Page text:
Note: You don’t have to combine the rice and beans in one pot. You can keep them separate and serve them that way. I just really like it this way.

Leftover Tip

This also makes an awesome burrito filling with some salsa or guacamole.

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Pulled Chicken

Well, I know that summer has come and gone, and what a beautiful summer it was. In my neck of the woods it remained around 80 degrees most days. I don’t think we ever even got close to 100 degrees. That’s my kind of summer.

Now autumn is here and while I’m eager to start thinking about how to use apples and pumpkin, I’ve got to share my pulled chicken recipe. Even though we associate barbecue with summer, there’s no bad time for barbecue. This is the perfect recipe for football season, potluck parties, and any time you have a large gathering. I substitute the chicken for the more traditional pork. You will need a little more “sauce” at the end for tossing as the absence of fat in the chicken will make it dry out a little faster than pork shoulder.

In keeping with my mission of cooking with “ingredients” I wanted to show you how easy it is to make your own rub and even, in effect, your own barbecue sauce. There’s no reason to buy ready-made products when you probably have most of the ingredients on hand anyway.

Another recommendation I have for those of you who avoid gluten and wheat is to skip the sandwich and serve this over a baked potato, a baked sweet potato, fries of any kind, and even over tortilla chips to make a unique nachos dish. While I like to use fresh ingredients as much as possible, there are some great frozen fries out there both made from potatoes and sweet potatoes. I like the Alexia brand. Just seek out a brand with limited ingredients like only potatoes or potatoes with salt. Avoid any product that has a long list of ingredients or ingredients that you cannot pronounce.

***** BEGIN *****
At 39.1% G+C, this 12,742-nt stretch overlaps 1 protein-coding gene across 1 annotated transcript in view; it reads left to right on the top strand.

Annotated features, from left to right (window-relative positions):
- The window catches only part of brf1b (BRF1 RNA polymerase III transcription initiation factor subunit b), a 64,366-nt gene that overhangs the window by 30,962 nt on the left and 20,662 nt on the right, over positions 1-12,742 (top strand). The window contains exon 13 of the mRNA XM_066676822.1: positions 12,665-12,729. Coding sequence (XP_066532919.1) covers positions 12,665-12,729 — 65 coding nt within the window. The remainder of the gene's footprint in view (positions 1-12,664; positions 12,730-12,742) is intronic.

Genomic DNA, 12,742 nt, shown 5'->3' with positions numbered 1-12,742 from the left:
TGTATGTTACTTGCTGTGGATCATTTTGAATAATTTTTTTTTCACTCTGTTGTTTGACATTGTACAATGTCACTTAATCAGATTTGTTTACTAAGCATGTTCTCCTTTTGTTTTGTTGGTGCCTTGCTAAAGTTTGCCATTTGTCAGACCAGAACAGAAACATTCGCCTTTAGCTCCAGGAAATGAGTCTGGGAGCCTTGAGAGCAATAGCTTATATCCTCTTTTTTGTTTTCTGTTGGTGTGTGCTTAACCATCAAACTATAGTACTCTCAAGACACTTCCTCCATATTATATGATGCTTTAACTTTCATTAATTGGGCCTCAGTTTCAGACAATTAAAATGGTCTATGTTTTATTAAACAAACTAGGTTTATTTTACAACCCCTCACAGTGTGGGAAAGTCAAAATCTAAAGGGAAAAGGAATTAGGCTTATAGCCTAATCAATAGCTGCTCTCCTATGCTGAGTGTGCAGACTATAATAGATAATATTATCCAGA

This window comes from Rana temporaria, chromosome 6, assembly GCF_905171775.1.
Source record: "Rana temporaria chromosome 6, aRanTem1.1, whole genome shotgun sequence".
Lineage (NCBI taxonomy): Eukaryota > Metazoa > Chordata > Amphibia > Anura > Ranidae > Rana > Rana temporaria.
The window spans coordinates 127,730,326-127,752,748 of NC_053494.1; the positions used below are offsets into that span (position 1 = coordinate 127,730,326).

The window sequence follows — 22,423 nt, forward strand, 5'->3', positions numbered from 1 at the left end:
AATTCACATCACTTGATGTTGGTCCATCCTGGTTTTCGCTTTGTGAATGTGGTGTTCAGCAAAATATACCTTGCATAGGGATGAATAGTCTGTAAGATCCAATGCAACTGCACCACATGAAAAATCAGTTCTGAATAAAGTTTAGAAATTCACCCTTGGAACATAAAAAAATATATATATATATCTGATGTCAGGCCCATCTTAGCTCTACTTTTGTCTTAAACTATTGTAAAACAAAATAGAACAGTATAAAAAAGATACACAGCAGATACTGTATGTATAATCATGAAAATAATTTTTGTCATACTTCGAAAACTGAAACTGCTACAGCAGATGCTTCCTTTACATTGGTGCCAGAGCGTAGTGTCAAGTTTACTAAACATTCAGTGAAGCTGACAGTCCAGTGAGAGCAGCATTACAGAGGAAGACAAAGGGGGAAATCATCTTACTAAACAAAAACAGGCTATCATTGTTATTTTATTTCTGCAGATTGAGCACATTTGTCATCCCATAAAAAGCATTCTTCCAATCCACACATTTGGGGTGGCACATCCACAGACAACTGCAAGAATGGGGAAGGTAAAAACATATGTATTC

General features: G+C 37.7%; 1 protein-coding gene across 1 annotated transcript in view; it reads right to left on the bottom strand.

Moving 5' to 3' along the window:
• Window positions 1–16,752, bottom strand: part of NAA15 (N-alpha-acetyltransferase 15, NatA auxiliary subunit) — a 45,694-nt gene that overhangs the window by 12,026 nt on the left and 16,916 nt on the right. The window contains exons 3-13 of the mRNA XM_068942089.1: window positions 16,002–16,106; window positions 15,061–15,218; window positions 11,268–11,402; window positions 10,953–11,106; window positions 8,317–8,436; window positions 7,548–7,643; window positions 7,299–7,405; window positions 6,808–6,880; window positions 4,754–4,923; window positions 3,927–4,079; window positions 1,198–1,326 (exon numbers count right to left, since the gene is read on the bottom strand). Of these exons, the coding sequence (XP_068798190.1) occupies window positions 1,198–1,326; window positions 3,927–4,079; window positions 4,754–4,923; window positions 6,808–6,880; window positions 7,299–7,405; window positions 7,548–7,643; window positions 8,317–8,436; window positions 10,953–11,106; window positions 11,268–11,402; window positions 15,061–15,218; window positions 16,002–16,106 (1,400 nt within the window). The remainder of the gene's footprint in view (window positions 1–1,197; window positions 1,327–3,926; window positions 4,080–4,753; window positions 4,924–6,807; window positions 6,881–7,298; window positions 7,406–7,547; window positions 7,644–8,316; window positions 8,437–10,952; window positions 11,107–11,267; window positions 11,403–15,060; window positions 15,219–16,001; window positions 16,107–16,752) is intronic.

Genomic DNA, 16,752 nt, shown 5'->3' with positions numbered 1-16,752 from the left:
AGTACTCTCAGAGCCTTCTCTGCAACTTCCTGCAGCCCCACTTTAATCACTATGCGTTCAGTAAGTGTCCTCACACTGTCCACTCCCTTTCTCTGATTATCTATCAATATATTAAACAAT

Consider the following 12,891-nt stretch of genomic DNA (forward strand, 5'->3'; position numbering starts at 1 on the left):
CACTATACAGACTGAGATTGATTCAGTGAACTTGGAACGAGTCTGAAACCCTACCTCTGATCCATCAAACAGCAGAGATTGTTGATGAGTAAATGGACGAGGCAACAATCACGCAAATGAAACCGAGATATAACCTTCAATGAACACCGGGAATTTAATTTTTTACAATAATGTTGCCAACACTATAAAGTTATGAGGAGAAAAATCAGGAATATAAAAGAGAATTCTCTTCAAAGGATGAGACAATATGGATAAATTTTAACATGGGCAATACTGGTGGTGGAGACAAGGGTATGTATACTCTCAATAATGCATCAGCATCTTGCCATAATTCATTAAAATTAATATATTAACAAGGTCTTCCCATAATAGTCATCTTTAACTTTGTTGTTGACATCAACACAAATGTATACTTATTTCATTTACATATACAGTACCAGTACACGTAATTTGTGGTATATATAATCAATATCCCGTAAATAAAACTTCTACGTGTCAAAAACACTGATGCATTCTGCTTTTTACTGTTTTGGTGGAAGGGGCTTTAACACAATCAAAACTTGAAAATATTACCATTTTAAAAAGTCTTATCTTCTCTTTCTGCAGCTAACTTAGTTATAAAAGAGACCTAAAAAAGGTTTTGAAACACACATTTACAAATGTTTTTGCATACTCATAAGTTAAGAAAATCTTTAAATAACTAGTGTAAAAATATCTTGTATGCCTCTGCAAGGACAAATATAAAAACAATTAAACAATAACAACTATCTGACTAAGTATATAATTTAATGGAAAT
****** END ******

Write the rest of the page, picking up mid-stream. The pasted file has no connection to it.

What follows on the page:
Of course feel free to pile it on your favorite bread with cole slaw and pickles. Don’t mess with success if that’s what makes you happy.

Pulled Chicken

3-4 lbs. Chicken (boneless/skinless breast or thighs or combo)
Rub (recipe below)
Tomato puree (15 oz. can)
Apple cider vinegar – 1/3 cup
Worcestershire sauce – 2 tsp.

Coarse Salt – ¼ cup
Cumin – 1-2 tbsp.
Chili Powder – 1-2 tbsp.
Cayenne – pinch or 2 according to taste
Black Pepper – pinch or 2 according to taste
Cinnamon – pinch or 2 according to taste
Agave (or brown sugar)- ¼ cup

Rub the chicken. Put the chicken in a slow cooker or large heavy pot. Cover with tomato puree, apple cider vinegar and worcestershire sauce. Cook on low for at least 3 hours or until chicken shreds easily.

You will have an excess of cooking liquid at the end. I like to reduce it and toss the chicken with it instead of using barbecue sauce, which is the more traditional route. Serve with your favorite barbecue sauce on the side or, to switch things up, serve pineapple salsa.

All measurements are approximate. Adjust according to your taste.

Serving Suggestion: Top your pulled chicken with pineapple salsa.